Christian Kelleher

UT’s Nettie Lee Benson Latin American Collection is archiving more than 2,000 Latino oral histories in partnership with StoryCorps, a nonprofit organization that records interviews with Americans of all backgrounds.

The collection, part of UT Libraries, will house and maintain the files of the StoryCorps Historias initiative featuring Latino subjects, interviewed by friends or family, sharing their experiences in recordings lasting about 30 minutes.

StoryCorps has recorded more than 40,000 stories since it began in 2003 and has been featured on National Public Radio’s “Morning Edition.” StoryCorps recorded Historias interviews on campus in the spring that are now being archived on campus.

Christian Kelleher, the assistant head librarian and archivist for the collection, said Historias will provide researchers and students on campus an in-depth archive of materials from Latinos willing to tell their stories.

“StoryCorps’ experience building the Historias collection depended on community engagement and community partnerships,” Kelleher said. “They saw a great partner in the Benson Collection, with not only the technical capability to catalog and preserve this large archive but also a tradition of engaging students, scholars, educators and activists. By working together, we are able to do more than either of us individually.”

Associate journalism professor Maggie Rivas-Rodriguez said UT also assisted StoryCorps by helping draft interview questions focusing on the Latino experience.

“It’s more of a conversation you would have over the kitchen table,” Rivas-Rodriguez said. “They’re not life-encompassing. They’re really looking at something that was especially significant to the person being interviewed. It’s an archive of conversations that may shed some light on the nature of relationships, revealing things they may not have revealed before. Every interview is very different.”

Assistant history professor John McKiernan-Gonzalez said oral histories allow everyday people to be heard rather than big historical moments. He said StoryCorps gives a personal view to the events that the subjects discuss.

“The StoryCorps interviews are usually two people talking about past events together, and it has a familial, friendly complexity to the collection that you wouldn’t have with an interviewer that doesn’t know the person,” McKiernan-Gonzalez said. “It allows people to talk more comfortably and intimately.”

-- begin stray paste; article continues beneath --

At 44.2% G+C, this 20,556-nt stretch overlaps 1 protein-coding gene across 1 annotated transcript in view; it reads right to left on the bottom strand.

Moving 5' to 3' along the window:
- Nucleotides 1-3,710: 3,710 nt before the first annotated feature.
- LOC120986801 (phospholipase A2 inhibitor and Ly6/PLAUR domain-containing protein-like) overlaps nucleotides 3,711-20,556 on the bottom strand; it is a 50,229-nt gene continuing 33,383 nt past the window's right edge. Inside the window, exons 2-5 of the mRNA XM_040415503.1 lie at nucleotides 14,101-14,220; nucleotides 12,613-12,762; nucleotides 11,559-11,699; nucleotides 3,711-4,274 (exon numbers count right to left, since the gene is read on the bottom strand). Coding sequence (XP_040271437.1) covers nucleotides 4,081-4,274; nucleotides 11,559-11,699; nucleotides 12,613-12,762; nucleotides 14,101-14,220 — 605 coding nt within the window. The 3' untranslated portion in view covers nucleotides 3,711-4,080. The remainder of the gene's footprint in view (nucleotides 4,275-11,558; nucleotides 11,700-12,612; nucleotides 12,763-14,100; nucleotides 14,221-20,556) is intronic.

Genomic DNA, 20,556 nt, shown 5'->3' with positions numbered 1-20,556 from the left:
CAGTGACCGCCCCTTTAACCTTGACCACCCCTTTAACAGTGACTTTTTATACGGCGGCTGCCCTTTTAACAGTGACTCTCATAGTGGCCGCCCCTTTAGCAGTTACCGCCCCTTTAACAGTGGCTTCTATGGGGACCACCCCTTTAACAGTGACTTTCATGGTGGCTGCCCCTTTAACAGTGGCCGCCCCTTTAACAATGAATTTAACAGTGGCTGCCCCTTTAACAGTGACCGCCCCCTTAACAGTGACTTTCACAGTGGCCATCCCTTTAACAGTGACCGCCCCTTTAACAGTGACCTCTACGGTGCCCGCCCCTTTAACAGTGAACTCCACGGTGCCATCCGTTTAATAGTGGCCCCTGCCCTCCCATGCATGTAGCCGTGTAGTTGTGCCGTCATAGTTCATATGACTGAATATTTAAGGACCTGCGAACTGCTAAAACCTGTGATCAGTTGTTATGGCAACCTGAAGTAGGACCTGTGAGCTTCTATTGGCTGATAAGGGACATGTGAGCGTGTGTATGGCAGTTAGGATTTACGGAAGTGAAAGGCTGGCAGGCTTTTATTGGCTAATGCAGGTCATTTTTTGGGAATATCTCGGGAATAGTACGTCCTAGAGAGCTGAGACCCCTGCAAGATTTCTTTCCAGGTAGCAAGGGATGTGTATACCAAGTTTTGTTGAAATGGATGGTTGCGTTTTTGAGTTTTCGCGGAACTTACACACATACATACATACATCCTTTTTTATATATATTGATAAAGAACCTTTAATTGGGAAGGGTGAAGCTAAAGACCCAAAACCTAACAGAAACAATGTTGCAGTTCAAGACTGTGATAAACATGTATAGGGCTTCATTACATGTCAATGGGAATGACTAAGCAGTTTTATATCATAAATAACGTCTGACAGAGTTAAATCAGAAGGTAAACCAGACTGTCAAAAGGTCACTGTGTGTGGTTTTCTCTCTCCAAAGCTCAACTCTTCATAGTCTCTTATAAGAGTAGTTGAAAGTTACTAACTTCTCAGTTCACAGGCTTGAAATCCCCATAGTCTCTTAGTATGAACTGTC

Kelleher said part of the collection’s work will include developing policies to protect the privacy of interview subjects and creating tools to make access to the material simple for researchers. The Historias recordings will be available to the public in the spring.

Christian Kelleher, archivist for the rare book and manuscript collection, displays documents received by the University.

Photo Credit: Allen Otto | Daily Texan Staff

The University has received documents donated by the family of a Mexican-American judge who was influential in shaping Texas and U.S. law.

The documents donated by the late Judge Filemon Vela’s family would be interesting for people working with border legal issues such as immigration and drug control and are freely available for consultation after years of cataloguing, said librarian for U.S. and Latino studies at The Nettie Lee Benson Latin American Collection, Margo Gutierrez.

The collection received documents that belonged to Vela and were donated by his widow Blanca Sanchez Vela in 2007, said Christian Kelleher, archivist for the rare book and manuscript collection.

Kelleher said the donation includes records of his personal life, his time as a student, his activity in his community, his life as a father and family man, the majority of his professional documentation and activities, as well as clippings, scripts, notes, photographs and radio broadcast recordings.

“Judge Vela was very influential, particularly in his community but also as a district justice, in really formulating law for the United States,” Kelleher said.

The collection brings together his experience as a Mexican-American legal scholar from the Rio Grande Valley, providing unique historical documentation on the region, he said.

According to biographical resources in the UT online libraries, Vela received his license to practice law in Texas in 1962 and participated in an influential 1970 case that helped establish the pursuit of due process in governmental bodies in South Texas.

Vela served as judge of the 107th Judicial District Court of Cameron and Willacy counties starting in 1974 and was later elected as federal judge of the Southern Region of Texas, Brownsville Division in 1980, according to the
online resources.

According to his biography, as a federal judge for southern Texas, Vela oversaw more than a thousand cases related to drugs and immigration, including a controversial 1989 decision to lift travel restrictions on refugees seeking asylum in the U.S.

“Many of the programs and institutions he created during his lifetime have and will continue to have an impact on the lives of current and future South Texas citizens,” according to his biography.

Throughout his professional career, Vela remained involved in his community by supporting civic organizations and activities, mentoring in youth programs and even co-hosting a radio program popular in South Texas and northern Mexico in which he answered and discussed legal questions, according to the online resources.

“We are delighted and honored that [Vela’s] family made these documents available to us and to future generations of scholars,” Gutierrez said.

Printed on Thursday, August 4, 2011 as: Influential judge's documents available at Benson Collection